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The Most Beautiful Libraries in the World Hardcover – October 1, 2003


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Product Details

  • Hardcover: 248 pages
  • Publisher: Harry N. Abrams (October 1, 2003)
  • Language: English
  • ISBN-10: 0810946343
  • ISBN-13: 978-0810946347
  • Product Dimensions: 11.5 x 11.6 x 1.1 inches
  • Shipping Weight: 4.8 pounds (View shipping rates and policies)
  • Average Customer Review: 4.6 out of 5 stars  See all reviews (25 customer reviews)
  • Amazon Best Sellers Rank: #86,964 in Books (See Top 100 in Books)

Editorial Reviews

About the Author

Guillaume de Laubier is one of France's foremost photographers of interior design. He has undertaken projects all over the world for magazines such as Elle Décoration, Architectural Digest, and Madame Figaro. Jacques Bosser, journalist and translator, has written for Architectural Digest and Connaissance des Arts as well as contributing to Le Dictionnaire international des arts appliqués et du design and Le Dictionnaire international du bijou. James H. Billington has been the Librarian of Congress for more than 15 years.

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Customer Reviews

4.6 out of 5 stars
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Aside from the photographs (most of which are full page), the book also details each library's history.
Z Hayes
Invest the requisite exertion and time to read and contemplate the knowledge of great books, and you will find the lavishness of even these libraries lacking.
Stephen J. Chow
Regardless of my snarky attitude, the results of what can be done with unlimited architecture, fine artisans and time is very well represented here.
Swann

Most Helpful Customer Reviews

121 of 122 people found the following review helpful By B. P. Jones on March 30, 2004
Format: Hardcover
This beautifully photographed book might appear, at first glance, as another "coffee-table book": that is, a book someone gives you as a gift, which thereafter sits on your coffee table unread. That hasn't been my experience. Since receiving it as a Christmas present from my wife, I find myself picking it up every few weeks, reading about how famous book collections were formed, and gazing at the stunning architecture of libraries built as temples to literature (rather than on the how-many-shelves-can-we-cram-into-this-square-footage principle).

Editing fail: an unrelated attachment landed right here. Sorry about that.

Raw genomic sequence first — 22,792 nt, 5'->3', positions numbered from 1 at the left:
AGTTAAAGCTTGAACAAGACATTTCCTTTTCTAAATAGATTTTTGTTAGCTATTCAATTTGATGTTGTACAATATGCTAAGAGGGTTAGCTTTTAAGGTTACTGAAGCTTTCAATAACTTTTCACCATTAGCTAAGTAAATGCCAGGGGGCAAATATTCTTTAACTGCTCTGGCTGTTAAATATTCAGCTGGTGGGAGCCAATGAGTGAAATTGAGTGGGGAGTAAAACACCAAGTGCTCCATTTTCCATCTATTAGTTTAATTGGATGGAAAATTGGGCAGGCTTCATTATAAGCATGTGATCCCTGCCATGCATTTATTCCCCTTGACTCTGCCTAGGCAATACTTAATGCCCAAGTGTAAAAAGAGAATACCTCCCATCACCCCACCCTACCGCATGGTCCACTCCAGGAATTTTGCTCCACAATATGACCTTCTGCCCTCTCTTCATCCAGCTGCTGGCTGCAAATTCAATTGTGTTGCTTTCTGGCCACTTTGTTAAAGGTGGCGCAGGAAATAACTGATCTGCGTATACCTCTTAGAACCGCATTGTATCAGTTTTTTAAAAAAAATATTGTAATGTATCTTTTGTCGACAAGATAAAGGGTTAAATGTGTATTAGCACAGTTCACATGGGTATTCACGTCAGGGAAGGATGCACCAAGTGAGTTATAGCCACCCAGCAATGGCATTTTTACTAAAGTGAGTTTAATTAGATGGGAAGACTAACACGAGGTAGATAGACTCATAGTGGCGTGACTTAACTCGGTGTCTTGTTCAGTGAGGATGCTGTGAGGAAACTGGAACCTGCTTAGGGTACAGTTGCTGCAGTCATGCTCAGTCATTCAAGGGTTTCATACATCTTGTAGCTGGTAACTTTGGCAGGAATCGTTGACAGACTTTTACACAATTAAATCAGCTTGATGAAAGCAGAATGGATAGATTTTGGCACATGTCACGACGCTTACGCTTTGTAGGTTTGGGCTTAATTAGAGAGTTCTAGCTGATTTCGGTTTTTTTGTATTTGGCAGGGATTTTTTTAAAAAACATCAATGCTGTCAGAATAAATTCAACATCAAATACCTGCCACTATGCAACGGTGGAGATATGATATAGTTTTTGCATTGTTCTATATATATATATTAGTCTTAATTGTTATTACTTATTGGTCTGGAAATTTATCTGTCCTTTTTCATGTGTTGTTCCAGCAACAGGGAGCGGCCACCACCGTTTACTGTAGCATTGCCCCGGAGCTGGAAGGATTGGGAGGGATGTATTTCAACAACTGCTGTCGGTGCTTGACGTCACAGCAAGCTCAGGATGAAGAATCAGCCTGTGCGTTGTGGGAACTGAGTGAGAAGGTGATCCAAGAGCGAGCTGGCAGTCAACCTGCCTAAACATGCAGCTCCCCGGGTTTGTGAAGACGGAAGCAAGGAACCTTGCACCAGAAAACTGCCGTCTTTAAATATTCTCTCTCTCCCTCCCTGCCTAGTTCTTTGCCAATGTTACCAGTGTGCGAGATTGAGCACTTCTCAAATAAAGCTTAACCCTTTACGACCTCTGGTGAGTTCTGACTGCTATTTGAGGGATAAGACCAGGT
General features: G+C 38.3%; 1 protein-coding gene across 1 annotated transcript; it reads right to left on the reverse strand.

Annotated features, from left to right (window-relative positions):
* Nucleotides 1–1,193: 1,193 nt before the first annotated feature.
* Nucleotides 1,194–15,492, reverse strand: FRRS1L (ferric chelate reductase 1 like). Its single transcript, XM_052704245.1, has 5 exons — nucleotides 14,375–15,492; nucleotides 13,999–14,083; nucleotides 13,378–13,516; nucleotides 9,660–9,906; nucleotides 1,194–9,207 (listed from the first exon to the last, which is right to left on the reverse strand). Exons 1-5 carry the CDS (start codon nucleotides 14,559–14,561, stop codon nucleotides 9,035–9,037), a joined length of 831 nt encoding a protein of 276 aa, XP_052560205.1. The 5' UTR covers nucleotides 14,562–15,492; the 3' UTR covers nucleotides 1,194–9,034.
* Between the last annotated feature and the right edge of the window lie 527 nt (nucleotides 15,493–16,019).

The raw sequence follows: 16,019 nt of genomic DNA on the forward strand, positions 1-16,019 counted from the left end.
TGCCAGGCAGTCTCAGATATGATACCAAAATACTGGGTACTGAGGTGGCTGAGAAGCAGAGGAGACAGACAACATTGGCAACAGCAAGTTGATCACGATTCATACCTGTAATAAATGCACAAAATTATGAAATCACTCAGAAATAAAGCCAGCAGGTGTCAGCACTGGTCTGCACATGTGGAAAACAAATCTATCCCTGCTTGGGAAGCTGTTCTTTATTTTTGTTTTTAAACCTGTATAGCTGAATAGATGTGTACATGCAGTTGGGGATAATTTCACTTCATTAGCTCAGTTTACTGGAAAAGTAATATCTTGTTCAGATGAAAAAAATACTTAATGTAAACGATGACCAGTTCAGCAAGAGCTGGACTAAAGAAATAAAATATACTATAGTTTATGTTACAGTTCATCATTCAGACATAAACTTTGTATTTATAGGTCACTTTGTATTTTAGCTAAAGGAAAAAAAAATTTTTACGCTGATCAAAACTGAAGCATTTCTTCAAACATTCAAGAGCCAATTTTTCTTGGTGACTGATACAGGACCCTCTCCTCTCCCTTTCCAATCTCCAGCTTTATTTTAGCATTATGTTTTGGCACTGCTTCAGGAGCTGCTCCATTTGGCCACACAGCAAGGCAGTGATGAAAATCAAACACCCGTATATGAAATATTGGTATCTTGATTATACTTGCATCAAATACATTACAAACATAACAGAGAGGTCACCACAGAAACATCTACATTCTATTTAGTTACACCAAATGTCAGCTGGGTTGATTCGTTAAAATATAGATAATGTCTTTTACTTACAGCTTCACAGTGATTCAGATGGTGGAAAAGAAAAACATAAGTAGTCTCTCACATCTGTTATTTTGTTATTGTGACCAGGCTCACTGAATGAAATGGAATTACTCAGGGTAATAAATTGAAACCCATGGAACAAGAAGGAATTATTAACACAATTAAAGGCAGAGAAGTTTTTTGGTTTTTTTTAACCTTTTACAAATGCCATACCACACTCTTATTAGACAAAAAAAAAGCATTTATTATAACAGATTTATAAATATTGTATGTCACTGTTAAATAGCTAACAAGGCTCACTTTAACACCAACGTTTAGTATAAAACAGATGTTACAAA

There are university libraries (e.g., Oxford, Trinity College Dublin), royal libraries (Vienna, Prague), religious libraries (The Vatican, and several monasteries), and more democratic ones (The New York Public Library). Most of the libraries are European, except for three: New York, The Library of Congress (which is featured on the cover), and the Boston Athenaeum.
There could be more in the text about the contents of these libraries; the emphasis is more on the sheer physical beauty of these places. And beautiful they are, some of them decorated by leading artists.
Some of these libraries are easy to visit; some are accessible only to scholars with appropriate references. Some, like the library of the French Senate (a serene retreat overlooking the Jardin du Luxembourg), are available to a select few. This delightful volume lets us in, for a while. Enjoy.
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61 of 63 people found the following review helpful By Michael K. Smith TOP 500 REVIEWER on December 16, 2004
Format: Hardcover
Speaking as a professional librarian for more than three decades -- someone who upon visiting a city for the first time usually seeks out the main library for a look around -- there are libraries and then there are libraries. Even those in major U.S. cities tend to be utilitarian first (sometimes utilitarian only). Those dating from the 1950s and `60s are generally pretty ugly, as well. For richness and beauty, you have to go overseas to find libraries constructed in an earlier time, when architecture and ornamentation was an end in itself. Except for the small collections kept by monasteries, the library is pretty much an invention of the Renaissance and the Age of Reason. The National Library of Austria, in Vienna, is gorgeously Baroque, with allegorical paintings on the ceilings and narrow staircases concealed behind hidden doors in the stacks. The ever-suspicious Vatican Library still locks its bookcases, filled with bibliographical relics of incalculable value. The Senate Library in Paris is a blend of Neoclassical and Italianate, but it's very much a working library and the old card catalogue has been replaced by computers. I was privileged many years ago to visit the breathtaking library at the Abbey of Saint Gall, home of probably the world's most important collection of surviving incunabula. The curving bookshelves of inlaid wood, the hundreds of carved portraits, arms, and both religious and secular symbols are just incredible. And there's the Bodleian Library at Oxford, the first-ever university collection. And there are more than a dozen others in this beautifully produced volume, of which only three in the United States were deemed worthy of inclusion: the Library of Congress, the New York Public, and the Boston Athenaeum.Read more ›